In our opinion the financial advisory service provided through web should not disregard the analysis of the actual existing client’s portfolio. Very often the existing portfolio suffers from some behavioral biases leading to little diversification, concentration of domestic financial instruments, poor control of costs associated with each financial instruments. Furthermore, financial instruments are often held over time as a result of losses incurred in the past.
We support the view that the financial advisory firms should also provide a service which, even without any human intervention but only with the use of simple algorithms, allows the user to highlight the main inconsistencies and bias contained in the existing portfolio including suggestions aimed to improve the quality of the portfolio depending on the detected characteristics and preferences of the customers.
In our opinion it should be in greater adherence to the obligation to serve the best interest of the customers
Potential Risks of automation in Financial Advice (questions n. 14-17)

In the securities sector in an automated financial advice tools an investor (or potential investor) uses an online questionnaire to enter information about his or her specific circumstances, including the investor’s risk appetite; investment goals; and facts relating to the investor’s life and situation (for example, this might include: the investor’s tax situation, marital or relationship status, the investor’s career and retirement plans, what other investments and assets the investor has, the investor’s financial resources and commitments, and the investor’s plans for their family in the short and longer term).
The automated tool asks prospective investors for information about their specific circumstances and, based on the answers provided, an algorithm is used to recommend transactions in financial instruments that match the customer’s profile.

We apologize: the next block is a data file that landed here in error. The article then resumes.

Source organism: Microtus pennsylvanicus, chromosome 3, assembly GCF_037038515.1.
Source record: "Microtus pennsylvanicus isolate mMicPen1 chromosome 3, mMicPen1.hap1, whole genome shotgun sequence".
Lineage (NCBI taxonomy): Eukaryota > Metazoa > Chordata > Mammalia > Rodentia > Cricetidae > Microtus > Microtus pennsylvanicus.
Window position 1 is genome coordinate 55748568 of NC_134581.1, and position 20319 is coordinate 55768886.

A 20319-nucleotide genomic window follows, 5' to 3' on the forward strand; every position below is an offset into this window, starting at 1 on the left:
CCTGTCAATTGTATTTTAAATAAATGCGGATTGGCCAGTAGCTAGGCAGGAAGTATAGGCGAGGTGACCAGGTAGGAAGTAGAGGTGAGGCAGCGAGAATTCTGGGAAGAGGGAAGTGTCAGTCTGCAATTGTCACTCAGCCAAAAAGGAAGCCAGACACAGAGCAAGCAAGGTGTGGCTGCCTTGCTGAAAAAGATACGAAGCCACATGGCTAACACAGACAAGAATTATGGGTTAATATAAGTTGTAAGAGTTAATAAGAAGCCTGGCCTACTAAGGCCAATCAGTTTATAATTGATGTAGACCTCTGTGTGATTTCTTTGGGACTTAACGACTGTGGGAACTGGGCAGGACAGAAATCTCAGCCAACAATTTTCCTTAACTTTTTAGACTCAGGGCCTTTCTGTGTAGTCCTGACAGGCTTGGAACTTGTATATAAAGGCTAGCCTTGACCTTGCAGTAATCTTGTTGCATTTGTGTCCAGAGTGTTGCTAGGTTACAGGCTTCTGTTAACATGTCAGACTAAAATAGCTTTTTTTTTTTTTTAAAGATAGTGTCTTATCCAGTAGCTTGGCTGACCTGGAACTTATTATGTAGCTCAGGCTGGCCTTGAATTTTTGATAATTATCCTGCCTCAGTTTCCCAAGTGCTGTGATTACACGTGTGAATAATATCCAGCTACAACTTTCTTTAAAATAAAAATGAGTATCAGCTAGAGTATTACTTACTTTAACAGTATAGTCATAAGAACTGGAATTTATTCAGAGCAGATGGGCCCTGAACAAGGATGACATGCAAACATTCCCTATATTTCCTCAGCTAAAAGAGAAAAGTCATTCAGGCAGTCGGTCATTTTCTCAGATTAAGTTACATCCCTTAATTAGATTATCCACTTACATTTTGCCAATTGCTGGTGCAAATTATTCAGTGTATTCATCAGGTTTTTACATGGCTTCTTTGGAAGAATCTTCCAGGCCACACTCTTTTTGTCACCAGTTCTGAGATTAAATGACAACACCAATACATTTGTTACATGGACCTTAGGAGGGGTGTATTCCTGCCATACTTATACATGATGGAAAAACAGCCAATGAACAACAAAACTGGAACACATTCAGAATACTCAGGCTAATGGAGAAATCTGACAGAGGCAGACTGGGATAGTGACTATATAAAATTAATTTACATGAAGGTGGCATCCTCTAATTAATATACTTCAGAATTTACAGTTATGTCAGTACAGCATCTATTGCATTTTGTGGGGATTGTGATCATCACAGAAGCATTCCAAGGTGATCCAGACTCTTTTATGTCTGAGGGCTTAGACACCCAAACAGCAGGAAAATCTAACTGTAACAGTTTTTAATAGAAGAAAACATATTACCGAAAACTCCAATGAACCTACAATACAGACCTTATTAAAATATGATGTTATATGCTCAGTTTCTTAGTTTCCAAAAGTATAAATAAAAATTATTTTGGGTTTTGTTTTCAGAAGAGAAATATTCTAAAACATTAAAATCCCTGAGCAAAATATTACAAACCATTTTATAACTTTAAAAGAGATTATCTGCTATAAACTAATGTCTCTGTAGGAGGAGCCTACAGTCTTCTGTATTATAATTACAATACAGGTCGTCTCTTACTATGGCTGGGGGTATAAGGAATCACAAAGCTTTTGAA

Nevertheless we observed that the questionnaire proposed by some internet sites, mainly from Us based Robo-Advisors, are characterized by a limited number of questions and do not cover all the themes expected by Mifid regulation and by Esma Guidelines.
In some cases the risk profiling does not stem from an evaluation of the responses provided by the customer; the user is allowed to directly choose the risk profile that characterizes it. This results a reliance on self-assessment of the risk profile from the user in violation of the Esma guidelines. (Guidelines on certain aspects of the MiFID suitability requirements, 21 August 2012, ESMA/2012/387).
We believe that it should be more appropriate if the automated financial advice application is inclusive of all matters required by regulation preventing the user to determine independently its own risk profile.

Correct information to consumers

The main risks arising from the diffusion of automated financial advice consists of the offer of web services provided by companies not authorized to provide advisory services.
In many cases these companies present their own service with aggressive messages highlighting strong potential earnings without providing adequate information on risks of the investment strategies.
Consumers who does not receive the necessary information on financial advice service could be confused and make investments not suitable to their risk profile.
Given the ease of access to Internet, it would be advisable to establish that the financial advice provider publish in the homepage of the website correct information on the advisory services proposed to the potential consumer.
Taking the example of other regulations on transparency in offering financial products (Ucits, PRIPs) would be advisable to adopt a simplified and standardized scheme (Financial Advice Key Investor Information Document) which provide information on the following areas:

• Information on the authorization to provide financial advice to retail customers;
• whether or not the advice is provided on an independent basis;
• whether the advice is based on a broad or on a more restricted analysis of different types of financial instruments;
• whether the investment firm will provide the client with a periodic assessment of the suitability of the financial instruments recommended to that client;
• appropriate guidance on and warnings of the risks associated with investments in financial instruments or in respect of particular investment strategies;
• information on costs of the investment advice service.
Massimo Scolari